Lessons from entering South Korea – build for the long term, no quick wins

New business building Sales growth

14 February 2012 — South Korea has been one of the strongest nations in the world when it comes to long term GDP growth. Since the Korean war, this country’s rise to a leading technology player has been simply amazing. This article describes our experiences building a business presence in Seoul.

Lessons from entering South Korea – build for the long term, no quick wins
Per Stenius
Per SteniusClient Director

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At Reddal, given our focus on how to drive growth, we were naturally very interested in Korea from the start. In 2011, the entire staff of Reddal visited Korea for a week, meeting with executives from companies of various sizes, visiting factories and logistics centers, and talking with both young and more experienced entrepreneurs. Enamored with the Koreans’ drive for growth we decided to expand our operations to Seoul in April 2012, making it our hub in northeast Asia. This article describes the experiences we have since had in building our business presence in Korea.

First encounter – “why are you here?”

Analysing the potential of Korea, we found multiple reasons to enter this market. Seoul being a city of 10 million people, and Korea having 50 million, this is a market of significant size in its own right. In addition, considering the opportunities offered by neighboring countries Japan, China and Russia, the potential is enormous. Further, Korea, and in particular Seoul, provides a great logistical hub into Asia. We have daily flights between Helsinki and Seoul, the infrastructure in Seoul is great, and from Seoul it is easy to get around whether one’s destination is within Korea, Japan or China. Korea has actively pursued free-trade agreements with EU, China, Japan, US and Latin America, that are now ratified or about to be ratified, and it holds the title of the fastest growing economy in the world over the last decades. Thus, for a company like Reddal, whose mission is to drive growth in companies of all sizes, one can hardly imagine a more interesting place to be in. The whole country seems driven by growth and ambition, illustrated by the Korean “han” spirit. Currently Korea is having an entrepreneurial boom especially in mobile apps, driven by its advanced wireless infrastructure and the advances of the iPhone and android phones, and of course due to Samsung being a dominant mobile handset and consumer electronics manufacturer.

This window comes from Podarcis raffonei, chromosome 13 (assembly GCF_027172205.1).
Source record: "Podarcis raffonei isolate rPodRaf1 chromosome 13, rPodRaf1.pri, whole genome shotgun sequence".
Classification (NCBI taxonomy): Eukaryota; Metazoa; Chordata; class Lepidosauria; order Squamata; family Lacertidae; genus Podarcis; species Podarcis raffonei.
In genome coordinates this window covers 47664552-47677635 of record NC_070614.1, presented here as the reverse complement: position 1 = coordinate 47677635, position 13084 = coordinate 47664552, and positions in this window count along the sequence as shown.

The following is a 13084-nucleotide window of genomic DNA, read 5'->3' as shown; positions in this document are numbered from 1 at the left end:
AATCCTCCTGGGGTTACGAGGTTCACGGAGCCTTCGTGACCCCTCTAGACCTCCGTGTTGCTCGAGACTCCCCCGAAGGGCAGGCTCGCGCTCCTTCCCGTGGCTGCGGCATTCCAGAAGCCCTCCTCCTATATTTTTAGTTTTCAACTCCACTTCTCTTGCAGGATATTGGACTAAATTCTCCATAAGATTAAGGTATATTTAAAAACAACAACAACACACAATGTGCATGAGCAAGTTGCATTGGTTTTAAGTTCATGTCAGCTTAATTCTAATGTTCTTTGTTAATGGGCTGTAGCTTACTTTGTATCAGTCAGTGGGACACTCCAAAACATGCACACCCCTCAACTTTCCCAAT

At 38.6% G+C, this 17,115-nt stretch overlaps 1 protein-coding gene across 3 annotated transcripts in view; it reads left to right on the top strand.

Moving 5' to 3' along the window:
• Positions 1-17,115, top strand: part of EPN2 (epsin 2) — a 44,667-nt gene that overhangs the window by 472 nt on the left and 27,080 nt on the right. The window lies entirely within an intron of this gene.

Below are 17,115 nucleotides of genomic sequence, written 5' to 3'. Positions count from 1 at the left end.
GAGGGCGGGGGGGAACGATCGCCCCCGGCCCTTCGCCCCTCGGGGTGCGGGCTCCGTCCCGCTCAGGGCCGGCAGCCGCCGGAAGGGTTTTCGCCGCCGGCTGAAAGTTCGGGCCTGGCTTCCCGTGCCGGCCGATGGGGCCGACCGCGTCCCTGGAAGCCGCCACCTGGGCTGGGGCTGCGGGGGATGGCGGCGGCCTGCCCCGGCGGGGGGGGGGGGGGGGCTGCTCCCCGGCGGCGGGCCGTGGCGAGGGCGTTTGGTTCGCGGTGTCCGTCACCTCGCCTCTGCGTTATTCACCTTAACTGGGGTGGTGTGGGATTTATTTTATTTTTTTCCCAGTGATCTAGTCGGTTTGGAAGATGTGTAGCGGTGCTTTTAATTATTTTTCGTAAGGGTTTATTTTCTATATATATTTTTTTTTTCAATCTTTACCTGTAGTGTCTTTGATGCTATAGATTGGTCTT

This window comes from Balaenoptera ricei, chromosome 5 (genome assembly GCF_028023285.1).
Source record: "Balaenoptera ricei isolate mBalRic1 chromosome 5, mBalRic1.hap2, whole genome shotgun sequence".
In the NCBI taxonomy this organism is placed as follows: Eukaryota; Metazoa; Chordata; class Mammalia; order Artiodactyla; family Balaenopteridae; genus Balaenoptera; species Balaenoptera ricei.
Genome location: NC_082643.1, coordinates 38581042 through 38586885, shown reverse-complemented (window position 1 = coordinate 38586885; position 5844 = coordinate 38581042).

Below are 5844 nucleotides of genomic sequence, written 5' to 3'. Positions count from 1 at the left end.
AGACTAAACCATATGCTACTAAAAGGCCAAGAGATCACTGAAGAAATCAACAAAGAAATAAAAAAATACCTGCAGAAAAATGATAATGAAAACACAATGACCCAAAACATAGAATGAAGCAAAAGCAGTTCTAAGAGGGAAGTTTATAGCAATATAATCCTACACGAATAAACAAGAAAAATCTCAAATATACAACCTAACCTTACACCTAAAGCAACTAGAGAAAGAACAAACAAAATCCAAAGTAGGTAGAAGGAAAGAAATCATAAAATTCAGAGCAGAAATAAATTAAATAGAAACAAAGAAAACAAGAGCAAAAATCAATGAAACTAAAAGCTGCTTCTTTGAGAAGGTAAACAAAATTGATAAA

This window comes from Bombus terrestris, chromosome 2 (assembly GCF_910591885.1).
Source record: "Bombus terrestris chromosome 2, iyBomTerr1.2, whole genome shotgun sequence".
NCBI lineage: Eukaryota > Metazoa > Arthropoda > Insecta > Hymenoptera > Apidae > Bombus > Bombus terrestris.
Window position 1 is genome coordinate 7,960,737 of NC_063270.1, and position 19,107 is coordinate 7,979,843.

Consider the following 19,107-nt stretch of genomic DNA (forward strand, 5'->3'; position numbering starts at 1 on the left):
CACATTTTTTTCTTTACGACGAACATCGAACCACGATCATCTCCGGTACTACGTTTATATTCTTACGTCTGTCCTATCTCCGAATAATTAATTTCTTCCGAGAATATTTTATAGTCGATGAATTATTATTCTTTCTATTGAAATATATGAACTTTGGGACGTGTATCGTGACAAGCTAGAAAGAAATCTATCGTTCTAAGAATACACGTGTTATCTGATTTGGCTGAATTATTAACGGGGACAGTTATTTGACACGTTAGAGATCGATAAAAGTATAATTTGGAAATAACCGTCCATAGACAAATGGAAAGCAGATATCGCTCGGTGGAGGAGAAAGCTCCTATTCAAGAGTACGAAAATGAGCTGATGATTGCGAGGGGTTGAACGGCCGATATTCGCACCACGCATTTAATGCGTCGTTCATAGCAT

A closer inspection reveals further opportunities. Korea has several top notch universities, including Yonsei, Korea University, Seoul National, KAIST and POSTECH, and many of the students have US education as well. The country also attracts a large amount of international students, both across Asia as well as from Europe and the US. Thus, finding talent with multicultural and multilingual skills is straightforward. The time difference to Europe allows us to run “work with the sun” operations, and the cost of top talent is also somewhat lower than what we see in Northern Europe.

It is perhaps descriptive of the Koreans’ desire and need to prove themselves to the world (despite all the advantages and opportunities the country has), the most common question we got from the Koreans themselves when we explained our interest in expanding there was “why?” Seemingly, it was odd that a western company would be so interested in starting operations there, rather than in the major neighboring countries. Contrary to this, European companies have in fact already for quite some time shown interest in Korea. In terms of foreign direct investment into Korea, EU has since mid-2000 taken a leading role ahead of both Japan and the US.

Certainly, there are features of the Korean market that make it difficult for a company like Reddal to expand there. The chaebols are vertically integrated multi-sector conglomerates. Our principle of not serving competitors restricts our ability to operate with the major corporations who all seem to compete with each other fiercely. Other challenges include the highly inwardly focused management culture of Korean companies. In addition, when we entered in early 2012, Korea was rapidly feeling the impact of the global financial crisis while simultaneously speeding toward an internal banking crisis driven by over-investment in real estate. However, we deemed these issues less important than the opportunity to work with a selection of companies focused on regional or global growth. In addition, our existing clients’ interests in Asia, including Korea itself, convinced us that seeking to enter this tough market would be a good strategic move. If we can survive and prosper here, we certainly would have proven the strength of our model and our company.

Getting started – leverage local knowledge in all its forms